Opening in 1788, General Register House continues to serve the same purpose it was built for as an archive of public records. Robert Adam's landmark, New Town building is one of three Edinburgh archives of the National Records of Scotland (NRS). General Register House is situated at the East End of Princes Street, near Waverley Station and St. Andrew Square, and has a large statue of the Duke of Wellington on a horse in front of the building.
This is a good starting point for genealogists to research their scottish ancestry, solicitors to check on historical records for property, or for any member of the public to dig into Scottish history at its source.
The National Records of Scotland exists "to select, preserve, and make available the national archives of Scotland in whatever medium, to thehighest standards; to promote the growth and maintenance of proper archive provision throughout the country; and to lead the development of archival practice in Scotland."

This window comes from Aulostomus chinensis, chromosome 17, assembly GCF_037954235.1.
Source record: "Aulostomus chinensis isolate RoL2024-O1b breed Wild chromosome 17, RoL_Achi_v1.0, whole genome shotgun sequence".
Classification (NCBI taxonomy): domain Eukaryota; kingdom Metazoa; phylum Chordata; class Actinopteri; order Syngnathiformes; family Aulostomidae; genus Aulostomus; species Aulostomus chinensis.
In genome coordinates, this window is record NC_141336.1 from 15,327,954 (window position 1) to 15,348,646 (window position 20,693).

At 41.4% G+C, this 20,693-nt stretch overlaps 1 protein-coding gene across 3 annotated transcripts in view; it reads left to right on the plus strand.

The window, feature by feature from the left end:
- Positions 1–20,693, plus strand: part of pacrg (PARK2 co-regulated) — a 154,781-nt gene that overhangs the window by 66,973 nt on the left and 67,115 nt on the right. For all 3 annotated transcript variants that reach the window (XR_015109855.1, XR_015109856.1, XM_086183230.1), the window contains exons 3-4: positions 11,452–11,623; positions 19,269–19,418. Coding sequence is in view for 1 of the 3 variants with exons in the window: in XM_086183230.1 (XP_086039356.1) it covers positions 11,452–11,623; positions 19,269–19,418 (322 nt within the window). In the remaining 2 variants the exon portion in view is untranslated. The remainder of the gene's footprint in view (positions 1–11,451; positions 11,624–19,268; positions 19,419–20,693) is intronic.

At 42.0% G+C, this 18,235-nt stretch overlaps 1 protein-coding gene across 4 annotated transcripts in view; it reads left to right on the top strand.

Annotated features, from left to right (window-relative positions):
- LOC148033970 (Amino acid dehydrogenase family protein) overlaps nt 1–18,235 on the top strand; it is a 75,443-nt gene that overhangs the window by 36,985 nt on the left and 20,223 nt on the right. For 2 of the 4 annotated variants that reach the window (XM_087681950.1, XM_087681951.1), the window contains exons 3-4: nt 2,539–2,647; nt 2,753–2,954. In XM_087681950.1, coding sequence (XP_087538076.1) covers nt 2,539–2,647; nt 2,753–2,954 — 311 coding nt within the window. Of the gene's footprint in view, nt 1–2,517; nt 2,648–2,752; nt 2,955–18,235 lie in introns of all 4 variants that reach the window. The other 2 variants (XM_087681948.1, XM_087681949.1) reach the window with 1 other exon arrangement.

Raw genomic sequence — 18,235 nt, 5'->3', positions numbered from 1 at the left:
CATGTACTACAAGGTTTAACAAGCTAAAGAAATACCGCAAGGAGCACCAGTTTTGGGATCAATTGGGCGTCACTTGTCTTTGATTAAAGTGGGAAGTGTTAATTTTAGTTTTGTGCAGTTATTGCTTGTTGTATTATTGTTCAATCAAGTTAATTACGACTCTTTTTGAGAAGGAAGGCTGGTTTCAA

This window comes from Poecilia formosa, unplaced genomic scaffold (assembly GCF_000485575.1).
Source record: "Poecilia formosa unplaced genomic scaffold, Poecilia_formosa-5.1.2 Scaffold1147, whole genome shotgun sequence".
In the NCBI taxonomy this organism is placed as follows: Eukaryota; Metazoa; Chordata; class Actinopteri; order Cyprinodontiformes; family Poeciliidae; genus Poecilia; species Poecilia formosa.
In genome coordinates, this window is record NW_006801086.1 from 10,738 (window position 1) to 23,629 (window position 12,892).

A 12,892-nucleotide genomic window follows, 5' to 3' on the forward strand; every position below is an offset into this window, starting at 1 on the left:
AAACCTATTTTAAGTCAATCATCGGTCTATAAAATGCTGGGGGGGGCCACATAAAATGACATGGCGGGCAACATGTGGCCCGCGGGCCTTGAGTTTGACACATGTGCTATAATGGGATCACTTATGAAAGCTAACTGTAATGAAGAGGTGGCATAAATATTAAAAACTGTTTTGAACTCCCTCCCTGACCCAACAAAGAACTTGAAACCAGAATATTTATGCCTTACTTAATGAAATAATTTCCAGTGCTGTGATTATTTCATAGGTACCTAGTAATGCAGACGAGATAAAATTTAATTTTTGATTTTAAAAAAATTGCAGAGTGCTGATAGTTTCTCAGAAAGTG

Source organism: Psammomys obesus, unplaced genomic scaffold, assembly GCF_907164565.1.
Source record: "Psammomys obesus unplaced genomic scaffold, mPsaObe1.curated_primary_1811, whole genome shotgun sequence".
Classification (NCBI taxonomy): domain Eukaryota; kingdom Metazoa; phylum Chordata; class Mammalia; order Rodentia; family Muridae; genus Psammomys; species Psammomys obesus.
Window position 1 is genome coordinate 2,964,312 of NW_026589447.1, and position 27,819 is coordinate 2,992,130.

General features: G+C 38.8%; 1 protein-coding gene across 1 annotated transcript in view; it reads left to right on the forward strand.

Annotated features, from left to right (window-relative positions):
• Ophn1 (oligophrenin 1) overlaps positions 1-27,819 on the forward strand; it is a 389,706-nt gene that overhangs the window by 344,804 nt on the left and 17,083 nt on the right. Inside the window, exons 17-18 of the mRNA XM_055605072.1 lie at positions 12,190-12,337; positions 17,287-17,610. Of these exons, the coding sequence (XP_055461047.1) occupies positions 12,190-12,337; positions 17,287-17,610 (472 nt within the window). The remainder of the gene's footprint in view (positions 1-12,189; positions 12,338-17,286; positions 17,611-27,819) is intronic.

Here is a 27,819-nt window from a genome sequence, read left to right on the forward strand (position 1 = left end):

Two search rooms are housed at General Register House in the Adam Dome and the Reid Room. There are also search rooms at the neighbouring New Register House.
General Register House, designed and built between 1774 and 1789 by Robert and James Adam, was the first purpose-built public record repository in the British Isles.
Pre-dating both Public Record Office of Ireland (1830s) in Dublin and the Public Record Office (completed 1858) in Chancery Lane, London, it should be seen as a major achievement of the Scottish Enlightenment.
General Register House was arguably the most important public building to be erected in Great Britain between William Kent’s Horse Guards (1751-53) and Sir William Chambers’ Somerset House (1776-96), both in London.
It was also the first public building in Edinburgh’s New Town, occupying a pivotal position at the south end of the North Bridge, which, before the creation of the Mound, formed the principal link between the Old and New Towns.
During the late eighteenth and early nineteenth centuries, royalty and politicians toured Register House when visiting Edinburgh.
It is a tribute to the quality of Robert Adam’s design that almost 225 years later General Register House continues to serve its original purpose.